Photo by Destiny Esaw

There are few things the Irish media likes better than being told how rubbish we are by a high-profile visitor.

Hence the media kerfuffle when a New Zealand tourism expert last week assured us that Dublin is a rip-off. Michael Hall claims to have been charged €400 for a Saturday night’s stay in a Dublin hotel – twice the rate being quoted for a night in the same hotel chain in Helsinki.

Hall’s other reported complaints included the delays he experienced at immigration control at Dublin airport, the ubiquity of old-style traditional music, the blasphemy charge briefly levelled at Stephen Fry, and the preponderance of stag weekends in the capital.

This all sounds a bit scattergun. A more systematic analysis, however, suggests Hall may be onto something. Ireland is, according to recent reports, the second most expensive country in the EU.

Based on a Europe-wide survey in 2016, our prices are, on average, 25 per cent above the EU average, with only Denmark coming in as costlier. (In fairness, Switzerland, Iceland, and Norway are more expensive than anywhere in the EU.)

In the case of alcohol and tobacco, Irish prices are an eye-watering 175 per cent of the EU average (making us the most expensive EU country in that category).  For restaurants, hotels and food, we come in at 120 per cent of the EU average.

If you are a tourist paying above the odds for a hotel room, a meal, and a few pints, this does all make for a nuisance, and possibly a deterrent to visiting at all. But if you are a resident, and especially if you are a resident of Dublin, it is something more than just a nuisance.

Moreover, the Eurostat data on which the survey was based does not include the cost of ordinary accommodation rather than hotels. And, as we all know, those costs have been rocketing upwards of late – by as much as 15 per cent per annum in the case of rents in Dublin.

The poorer you are the more of your income gets eaten up by rising rents before you even have a chance to think about buying relatively expensive food and drink. For someone in Dublin on the national minimum wage, paying for private rented accommodation – even a one-bedroom dwelling at 90 per cent of the average market rate – can eat up two-thirds of your net salary.

The main government response to these issues is to point to rising levels of employment and wages, though this record is uneven – certain sectors (especially information and communication technology) have accounted for a disproportionate share of that growth. Whereas those reliant on below-average wages and/or on social welfare feel the price pressures much more intensely.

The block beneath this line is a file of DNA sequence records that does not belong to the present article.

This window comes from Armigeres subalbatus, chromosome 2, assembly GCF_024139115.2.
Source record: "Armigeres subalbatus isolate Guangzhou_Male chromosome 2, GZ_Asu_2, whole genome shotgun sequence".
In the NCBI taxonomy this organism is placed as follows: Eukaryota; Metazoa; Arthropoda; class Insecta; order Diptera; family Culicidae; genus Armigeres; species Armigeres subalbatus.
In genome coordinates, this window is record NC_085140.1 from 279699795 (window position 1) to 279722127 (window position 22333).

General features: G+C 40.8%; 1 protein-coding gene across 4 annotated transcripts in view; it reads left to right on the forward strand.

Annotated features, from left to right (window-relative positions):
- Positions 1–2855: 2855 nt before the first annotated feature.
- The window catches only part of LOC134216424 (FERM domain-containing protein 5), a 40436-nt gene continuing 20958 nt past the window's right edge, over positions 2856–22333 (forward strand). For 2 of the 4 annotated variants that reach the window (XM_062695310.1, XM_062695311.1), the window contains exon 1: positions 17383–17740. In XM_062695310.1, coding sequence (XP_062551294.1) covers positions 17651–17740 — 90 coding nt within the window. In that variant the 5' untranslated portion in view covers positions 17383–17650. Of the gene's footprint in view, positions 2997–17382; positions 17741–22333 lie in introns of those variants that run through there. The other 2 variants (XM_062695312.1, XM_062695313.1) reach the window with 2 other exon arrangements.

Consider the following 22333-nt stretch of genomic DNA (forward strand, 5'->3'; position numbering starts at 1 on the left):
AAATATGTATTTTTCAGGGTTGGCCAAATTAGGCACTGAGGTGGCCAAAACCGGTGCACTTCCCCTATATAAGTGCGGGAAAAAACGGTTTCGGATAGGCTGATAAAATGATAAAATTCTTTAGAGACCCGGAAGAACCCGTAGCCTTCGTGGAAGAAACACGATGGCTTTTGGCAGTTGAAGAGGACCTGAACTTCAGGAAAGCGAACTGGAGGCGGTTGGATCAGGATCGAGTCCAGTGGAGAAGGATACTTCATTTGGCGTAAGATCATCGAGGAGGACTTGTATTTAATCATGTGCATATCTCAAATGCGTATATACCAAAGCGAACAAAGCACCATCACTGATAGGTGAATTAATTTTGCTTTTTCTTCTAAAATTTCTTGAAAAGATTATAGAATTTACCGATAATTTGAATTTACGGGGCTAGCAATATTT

This last point is taken up by Tom Healy of the Nevin Economic Research Institute, who also highlights the fact that the publicly provided services on which lower-income households depend tend to be below par in Ireland – and these are precisely the people who cannot sidestep the problem by paying for private healthcare, education, and so on.

For people at the lower rungs of the ladder, “rip-off Ireland” (especially for the essentials like accommodation) is more than an irritation – it is a full-blown crisis.

And nowhere is this more true than in the case of asylum-seekers living in “direct provision”, whose weekly allowances have just been increased by a measly €2.50 for adults and by €6 for children, the first such increase in the case of adults since the system was established in 2000.

This brings the adult weekly allowance from €19.10 to €21.60, well short of the €38.74 recommended by a report to government in 2015.

The Movement of Asylum Seekers in Ireland (“visitors” whose views tend to count for less than those of a single tourism expert) has described the increase as an insult and “totally unacceptable”, and is instead demanding the right to work, which the government may yet be forced to partially concede in the wake of a recent Supreme Court judgement.

In the meantime, if you are a tourist paying what you think is €2 above the odds for a cup of coffee in Dublin, you have a right to feel aggrieved – but if you are an asylum-seeker for whom that €2 is the entirety of what “extra” the government feels you can get by on for a whole week, you have a right to feel deeply, deeply angry.

Andy Storey is a lecturer in political economy at University College Dublin and a board member of human rights group Action from Ireland (Afri).

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